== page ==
Summertime – and the Music is Easy….

Summer has arrived in New England. Although we have had a couple of isolated warm days, something about the sudden jump to 90 degrees by Thursday from 45 degrees on Monday got people pulling out summer clothes and air conditioners. We are only a week away from the Memorial Day weekend which actually marks the beginning of summer in this area of the country much more so than June 21st (Summer Solstice-the first day of summer/longest day of the year).

And so it is on that note that today’s featured selection came to mind: George Gershwin’s Summertime. The school year is now winding down; the students of the Mascari Piano Studios are preparing to perform in our Natick Studio Recital, Hudson Studio Recital and Adult Student Recital. People are also making their summer plans.

Many normal activities are put on hold during the summer months. That means that you finally have the window of opportunity for doing something you’ve always wanted to do.

And what do you suppose most of our Adult Piano Students have told me at one time or another? You guessed it! The reason that they are having some much enjoyment learning to play the music they love is because they finally did something they’d always wanted to do: learn to play the piano or get back to playing the piano after many years.

For many, this happened because they took advantage of our unique Flexible Schedule Summer Lesson Program. You can too. More about that later. For now, let’s take a look at one of George Gershwin’s most well known compositions.

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The Things We Did Last Summer

When I was in grammar school (many years ago) it was customary for the teacher to ask us to write a composition called “How I spent My Summer Vacation”. With this in mind, it certainly seems appropriate that the last selection in my summer songs series of blog posts calls to mind the transition from summer to fall.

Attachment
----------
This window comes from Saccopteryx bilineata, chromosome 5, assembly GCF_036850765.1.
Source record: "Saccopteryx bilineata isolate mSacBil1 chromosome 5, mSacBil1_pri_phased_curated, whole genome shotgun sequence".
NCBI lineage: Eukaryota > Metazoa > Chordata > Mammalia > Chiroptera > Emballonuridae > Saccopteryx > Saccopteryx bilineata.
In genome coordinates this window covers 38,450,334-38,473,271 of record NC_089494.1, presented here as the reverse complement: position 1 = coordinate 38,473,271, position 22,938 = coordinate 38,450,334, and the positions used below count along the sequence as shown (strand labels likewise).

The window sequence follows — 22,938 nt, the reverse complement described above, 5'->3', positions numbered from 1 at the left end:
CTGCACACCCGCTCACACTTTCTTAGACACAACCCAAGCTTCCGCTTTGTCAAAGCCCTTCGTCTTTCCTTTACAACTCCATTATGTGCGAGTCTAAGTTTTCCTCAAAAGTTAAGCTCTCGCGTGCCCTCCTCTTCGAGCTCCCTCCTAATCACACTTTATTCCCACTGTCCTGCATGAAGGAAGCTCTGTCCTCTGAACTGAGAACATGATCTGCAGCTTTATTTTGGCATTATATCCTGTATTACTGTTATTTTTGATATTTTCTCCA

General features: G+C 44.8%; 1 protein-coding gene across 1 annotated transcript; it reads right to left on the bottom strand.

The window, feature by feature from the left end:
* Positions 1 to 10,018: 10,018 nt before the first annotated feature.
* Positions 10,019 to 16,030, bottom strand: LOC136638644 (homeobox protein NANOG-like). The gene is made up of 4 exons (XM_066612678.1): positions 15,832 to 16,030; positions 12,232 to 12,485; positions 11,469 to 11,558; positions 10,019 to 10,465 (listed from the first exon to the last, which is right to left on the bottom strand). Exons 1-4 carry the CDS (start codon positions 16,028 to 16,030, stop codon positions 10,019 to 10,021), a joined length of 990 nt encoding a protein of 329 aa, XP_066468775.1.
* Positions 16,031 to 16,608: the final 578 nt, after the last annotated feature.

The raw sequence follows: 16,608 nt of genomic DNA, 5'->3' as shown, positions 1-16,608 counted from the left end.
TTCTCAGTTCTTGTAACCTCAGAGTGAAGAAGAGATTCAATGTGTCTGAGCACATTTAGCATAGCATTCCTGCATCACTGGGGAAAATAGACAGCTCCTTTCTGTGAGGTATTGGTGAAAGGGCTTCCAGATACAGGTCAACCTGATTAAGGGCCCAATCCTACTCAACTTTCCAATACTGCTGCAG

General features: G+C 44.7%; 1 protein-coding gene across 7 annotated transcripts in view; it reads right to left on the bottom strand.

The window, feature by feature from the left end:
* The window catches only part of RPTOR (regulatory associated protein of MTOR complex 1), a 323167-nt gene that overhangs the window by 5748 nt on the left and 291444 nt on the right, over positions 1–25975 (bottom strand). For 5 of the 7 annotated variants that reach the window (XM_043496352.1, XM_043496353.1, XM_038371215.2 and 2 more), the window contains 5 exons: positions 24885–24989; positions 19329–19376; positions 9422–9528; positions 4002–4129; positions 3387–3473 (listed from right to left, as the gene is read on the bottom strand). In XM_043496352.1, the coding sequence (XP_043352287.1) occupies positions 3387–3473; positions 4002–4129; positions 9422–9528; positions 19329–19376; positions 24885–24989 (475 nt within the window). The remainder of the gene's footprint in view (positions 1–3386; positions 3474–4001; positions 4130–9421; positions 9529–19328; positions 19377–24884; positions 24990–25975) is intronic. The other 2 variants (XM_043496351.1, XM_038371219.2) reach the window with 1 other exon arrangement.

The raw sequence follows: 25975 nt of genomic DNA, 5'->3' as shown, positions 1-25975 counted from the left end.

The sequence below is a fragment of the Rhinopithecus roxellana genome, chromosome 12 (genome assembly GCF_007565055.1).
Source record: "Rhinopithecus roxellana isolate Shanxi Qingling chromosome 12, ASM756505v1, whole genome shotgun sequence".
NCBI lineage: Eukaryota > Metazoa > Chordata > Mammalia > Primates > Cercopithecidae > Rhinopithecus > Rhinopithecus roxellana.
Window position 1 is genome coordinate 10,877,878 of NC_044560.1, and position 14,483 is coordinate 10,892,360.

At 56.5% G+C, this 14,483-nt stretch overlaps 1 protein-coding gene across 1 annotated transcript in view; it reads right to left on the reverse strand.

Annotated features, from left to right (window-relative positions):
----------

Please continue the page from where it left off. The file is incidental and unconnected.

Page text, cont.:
There are two particular renditions of The Things We Did Last Summer that have particular significance for me. The first one dates back to my high school days when if first heard this song on a record by jazz organist Richard “Groove” Holmes. This particular LP featured Groove’s million selling up tempo version of Misty (which I mentioned in my blog post featuring Misty).

One of the goals that Groove had was to differentiate himself from the majority of jazz organists who modeled their Hammond B-3 style and sound settings after the “Incredible” Jimmy Smith. On his beautiful ballad version of The Things We Did Last Summer Groove combined the organ stops in a way that created a colorful array of sounds that sent goose bumps down your spine.

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The Summer Knows (Theme from The Summer of ’42)

Is this piece in a major key or is it in a minor key?  This is a question that I will often ask my students. Whether the selection is a classical composition or a standard song, knowing the answer to this question can make a difference in how you approach a piece of music.Over the years, I’ve noticed that students who have taken traditional piano lessons have spent some time learning to play minor scales. These were organized in music books so that the relative minor scale would be placed near its relative major scale. Without delving too deeply into the subject of the types of minor scales, I just want to mention a couple of points about the relative minor key. Continue reading The Summer Knows (Theme from The Summer of ’42)

Summer Samba (So Nice)

After a rather rainy and cold month of July here in the Northeast, August arrived with sunny days, warmer temperatures and plenty of humidity. So returning to my summer series of blog posts after a six week break seems apropos. On the other hand, a local newspaper just contacted me about running a back-to-school ad. So I guess you might say that while we’re still having summer fun, it’s not too early to sign up for fall piano lessons.

I first heard today’s featured selection, Summer Samba (also known as So Nice because of the English words of the refrain) around the same time that the many Bossa Novas of Antonio Carlos Jobim had become extremely popular with American audiences. In addition to the renditions of the Girl from Ipanema, Meditation, Desafinado and other now-classic Bossa Novas played by such jazz musicians as Stan Getz, Charlie Byrd, Oscar Peterson and Dave Brubeck; several jazz organists have offered their own interpretations as well.

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